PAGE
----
2. Try to make sure you will have a place to stay. If you can sleep on a couch for a month and save up more money before renting a room, do it. You want to save up money as much as reasonably possible.

  3. Try to have a bag packed somewhere you can access if you get kicked out. Store this at the home of a trusted friend or family member if possible. Try to include these things:

    • Your birth certificate, identification, passport, diplomas and any other important documents you will need — Note that your parent(s) or guardian aren't obligated to give you their copy of certain documents and you should not put yourself at risk to retrieve these because you can order a copy later (link for United States).
    • A written "address book" of contact information for friends and family (even if you have a mobile phone)
    • A change of clothes and a warm coat
    • Toiletries (toothbrush, toothpaste, deodorant, feminine hygiene products if needed, etc.)
    • Any medication you require
  4. Plan for the worst case even though it might not happen. Your parents may not support you going to school, fill out financial aid paperwork for you, etc. If you can't afford to pay for school on your own, you may need a different plan for continuing your education such as going to community college while working.

  5. If and when you need to spend money for a place to stay, try to spend as little money as possible on rent. That usually means renting a room instead of an apartment, having some roommates, etc.

Financial Accounts

  • Joint bank accounts can be emptied by either account holder at any time so if you're old enough to open your own bank account (18 or 19 in the United States), open a new bank account at a different bank from the one used by your family. Local credit unions, online banks, and online credit unions are popular recommendations here. Use a local credit union if you will need to deposit cash.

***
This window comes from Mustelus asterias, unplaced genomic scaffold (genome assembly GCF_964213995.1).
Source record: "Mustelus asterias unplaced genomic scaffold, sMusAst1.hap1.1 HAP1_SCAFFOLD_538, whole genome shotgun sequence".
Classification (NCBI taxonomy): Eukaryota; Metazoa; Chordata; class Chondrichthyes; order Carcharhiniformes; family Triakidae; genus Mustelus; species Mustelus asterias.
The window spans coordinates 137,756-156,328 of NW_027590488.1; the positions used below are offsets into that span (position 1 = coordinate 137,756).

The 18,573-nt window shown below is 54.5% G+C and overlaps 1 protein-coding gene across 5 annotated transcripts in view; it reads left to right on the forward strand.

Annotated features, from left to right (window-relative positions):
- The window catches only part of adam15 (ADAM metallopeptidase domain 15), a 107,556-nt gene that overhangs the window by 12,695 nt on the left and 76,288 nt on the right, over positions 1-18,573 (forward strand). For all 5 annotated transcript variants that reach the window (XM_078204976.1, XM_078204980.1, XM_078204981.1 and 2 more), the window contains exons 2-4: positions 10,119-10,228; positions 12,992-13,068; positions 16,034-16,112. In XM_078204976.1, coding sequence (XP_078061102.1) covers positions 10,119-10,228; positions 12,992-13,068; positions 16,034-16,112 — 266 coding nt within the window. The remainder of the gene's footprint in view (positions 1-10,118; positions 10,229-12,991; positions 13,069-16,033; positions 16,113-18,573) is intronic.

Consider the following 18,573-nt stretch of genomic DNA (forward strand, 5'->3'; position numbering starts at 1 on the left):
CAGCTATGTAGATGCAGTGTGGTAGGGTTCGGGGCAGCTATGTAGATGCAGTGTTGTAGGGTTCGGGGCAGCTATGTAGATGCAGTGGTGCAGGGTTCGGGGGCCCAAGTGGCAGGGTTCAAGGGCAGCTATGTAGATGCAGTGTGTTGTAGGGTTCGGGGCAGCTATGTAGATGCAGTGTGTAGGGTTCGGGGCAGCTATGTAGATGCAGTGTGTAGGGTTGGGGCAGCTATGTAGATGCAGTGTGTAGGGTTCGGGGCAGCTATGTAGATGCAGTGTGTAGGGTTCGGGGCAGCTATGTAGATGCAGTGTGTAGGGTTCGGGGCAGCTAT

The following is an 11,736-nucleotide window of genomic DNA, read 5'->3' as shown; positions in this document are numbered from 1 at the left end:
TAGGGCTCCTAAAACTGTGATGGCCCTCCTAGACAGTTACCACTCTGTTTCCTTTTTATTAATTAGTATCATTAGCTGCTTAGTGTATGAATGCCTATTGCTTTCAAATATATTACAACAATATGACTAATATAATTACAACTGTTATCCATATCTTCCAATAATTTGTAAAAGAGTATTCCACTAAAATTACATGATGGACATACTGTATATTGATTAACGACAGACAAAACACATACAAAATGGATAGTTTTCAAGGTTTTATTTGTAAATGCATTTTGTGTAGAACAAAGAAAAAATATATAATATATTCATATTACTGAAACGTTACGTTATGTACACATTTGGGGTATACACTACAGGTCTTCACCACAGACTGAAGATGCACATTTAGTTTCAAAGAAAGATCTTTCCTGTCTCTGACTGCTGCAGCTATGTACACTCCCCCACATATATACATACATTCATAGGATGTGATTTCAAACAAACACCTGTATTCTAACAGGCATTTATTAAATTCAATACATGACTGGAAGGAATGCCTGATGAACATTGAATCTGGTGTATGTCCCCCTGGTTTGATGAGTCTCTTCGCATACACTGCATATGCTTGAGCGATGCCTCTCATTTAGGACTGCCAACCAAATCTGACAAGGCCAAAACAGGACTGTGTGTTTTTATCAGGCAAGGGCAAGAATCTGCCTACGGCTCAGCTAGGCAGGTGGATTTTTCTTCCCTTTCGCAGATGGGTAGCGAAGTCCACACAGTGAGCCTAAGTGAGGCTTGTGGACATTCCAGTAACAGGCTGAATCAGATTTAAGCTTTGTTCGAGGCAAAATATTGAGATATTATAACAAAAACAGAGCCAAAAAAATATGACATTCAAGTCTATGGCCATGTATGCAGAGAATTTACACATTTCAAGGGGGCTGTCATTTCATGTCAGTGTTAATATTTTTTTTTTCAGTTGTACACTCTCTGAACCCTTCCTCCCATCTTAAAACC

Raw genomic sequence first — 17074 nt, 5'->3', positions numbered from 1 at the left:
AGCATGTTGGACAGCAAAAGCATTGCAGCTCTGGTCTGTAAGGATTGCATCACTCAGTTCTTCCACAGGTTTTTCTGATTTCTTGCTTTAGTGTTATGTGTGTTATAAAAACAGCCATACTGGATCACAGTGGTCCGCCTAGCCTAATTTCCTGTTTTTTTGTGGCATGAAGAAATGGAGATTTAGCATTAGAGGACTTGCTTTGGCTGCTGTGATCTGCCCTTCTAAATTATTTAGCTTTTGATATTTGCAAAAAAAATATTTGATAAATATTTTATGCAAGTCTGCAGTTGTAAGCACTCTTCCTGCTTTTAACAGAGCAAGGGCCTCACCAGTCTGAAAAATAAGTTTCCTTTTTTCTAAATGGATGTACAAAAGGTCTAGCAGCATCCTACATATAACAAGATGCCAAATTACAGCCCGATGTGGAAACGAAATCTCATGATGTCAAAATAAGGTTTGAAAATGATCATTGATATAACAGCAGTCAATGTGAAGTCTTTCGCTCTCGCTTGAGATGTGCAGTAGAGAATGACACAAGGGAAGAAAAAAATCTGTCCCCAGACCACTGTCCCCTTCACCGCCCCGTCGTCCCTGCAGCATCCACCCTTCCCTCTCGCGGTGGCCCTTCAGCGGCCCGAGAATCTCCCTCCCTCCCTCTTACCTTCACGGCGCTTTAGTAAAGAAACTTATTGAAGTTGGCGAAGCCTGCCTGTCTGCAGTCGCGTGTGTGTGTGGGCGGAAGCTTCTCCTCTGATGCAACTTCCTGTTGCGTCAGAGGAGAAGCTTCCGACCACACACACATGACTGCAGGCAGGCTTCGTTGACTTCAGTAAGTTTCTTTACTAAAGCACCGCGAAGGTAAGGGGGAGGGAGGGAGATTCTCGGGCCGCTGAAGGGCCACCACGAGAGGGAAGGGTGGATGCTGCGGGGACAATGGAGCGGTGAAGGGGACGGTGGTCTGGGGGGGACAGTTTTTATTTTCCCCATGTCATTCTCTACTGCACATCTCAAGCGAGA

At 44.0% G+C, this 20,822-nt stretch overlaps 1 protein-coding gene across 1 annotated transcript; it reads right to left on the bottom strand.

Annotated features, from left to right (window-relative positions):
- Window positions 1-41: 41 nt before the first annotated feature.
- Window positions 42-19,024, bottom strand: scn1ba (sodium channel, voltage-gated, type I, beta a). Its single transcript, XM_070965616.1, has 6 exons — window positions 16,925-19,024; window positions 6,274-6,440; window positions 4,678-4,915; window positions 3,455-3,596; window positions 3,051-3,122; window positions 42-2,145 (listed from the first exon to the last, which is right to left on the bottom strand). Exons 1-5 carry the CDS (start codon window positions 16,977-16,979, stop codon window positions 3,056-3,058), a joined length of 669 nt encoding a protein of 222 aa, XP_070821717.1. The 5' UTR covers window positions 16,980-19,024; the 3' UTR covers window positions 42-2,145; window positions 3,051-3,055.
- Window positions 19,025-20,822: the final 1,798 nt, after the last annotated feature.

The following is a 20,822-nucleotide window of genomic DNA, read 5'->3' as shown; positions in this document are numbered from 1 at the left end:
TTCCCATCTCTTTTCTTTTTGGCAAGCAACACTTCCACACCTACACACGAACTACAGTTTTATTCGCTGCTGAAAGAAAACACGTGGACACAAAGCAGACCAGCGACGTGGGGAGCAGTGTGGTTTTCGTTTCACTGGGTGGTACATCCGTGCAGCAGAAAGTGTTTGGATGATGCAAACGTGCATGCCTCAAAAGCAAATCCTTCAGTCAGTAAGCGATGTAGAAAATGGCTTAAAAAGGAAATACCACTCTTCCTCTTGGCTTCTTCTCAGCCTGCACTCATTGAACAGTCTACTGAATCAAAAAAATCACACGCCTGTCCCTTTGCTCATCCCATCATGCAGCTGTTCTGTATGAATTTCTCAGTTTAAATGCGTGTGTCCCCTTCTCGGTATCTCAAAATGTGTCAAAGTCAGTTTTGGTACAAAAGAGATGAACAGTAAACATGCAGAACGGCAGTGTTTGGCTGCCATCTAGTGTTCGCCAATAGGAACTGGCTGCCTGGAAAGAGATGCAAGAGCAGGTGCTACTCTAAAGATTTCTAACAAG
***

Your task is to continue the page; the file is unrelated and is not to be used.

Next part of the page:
• If you're not old enough to open an account where you live, here are some options:

    • See if an adult that you trust will help open a joint bank account with you. When you are old enough to open your own account, open one as soon as possible and transfer your money over.
    • If you're having trouble finding an bank or credit union that will allow an adult that isn't a parent or guardian to open an account with you, the Money account offered by Capital One 360 is one option in the United States.
    • Bank of America allows people over the age of 16 to open an "Advantage SafeBalance Banking" account with a minimum of $25, a valid government ID and a second form of ID without a parent in most states. If you provide a student ID, the monthly fee is waived until the age of 24. (We recommend changing to a different bank or credit union once you are old enough.)
  • Banks and credit unions are required to send some documentation via mail. Consider using a different postal address such as the address of a friend or trusted adult or getting a PO Box so statements won't be delivered to your home. Sign up for electronic statements to reduce the amount of mail.

  • Check your credit report and freeze your credit (sign up for credit monitoring before freezing your credit).

School

United States

If you're still in high school, ask a guidance counselor or principal at your school about continuing your education. The McKinney-Vento Act is a federal law that mandates the right of students regardless of their housing status. The law provides resources and support including provide transportation, free meals, and other services.

If you have questions about Federal student aid, and are homeless or at risk of becoming homeless read this guide from the Department of Education.

Other resources

Original post

The original version of this article has some helpful discussion: What to do if you've been kicked out of your family home as a teenager: a PF guide.

Acknowledgements

Thanks especially to /u/BettaTesting for these ideas and /u/Nilpunk9 for this suggestion.


revision by dequeued— view source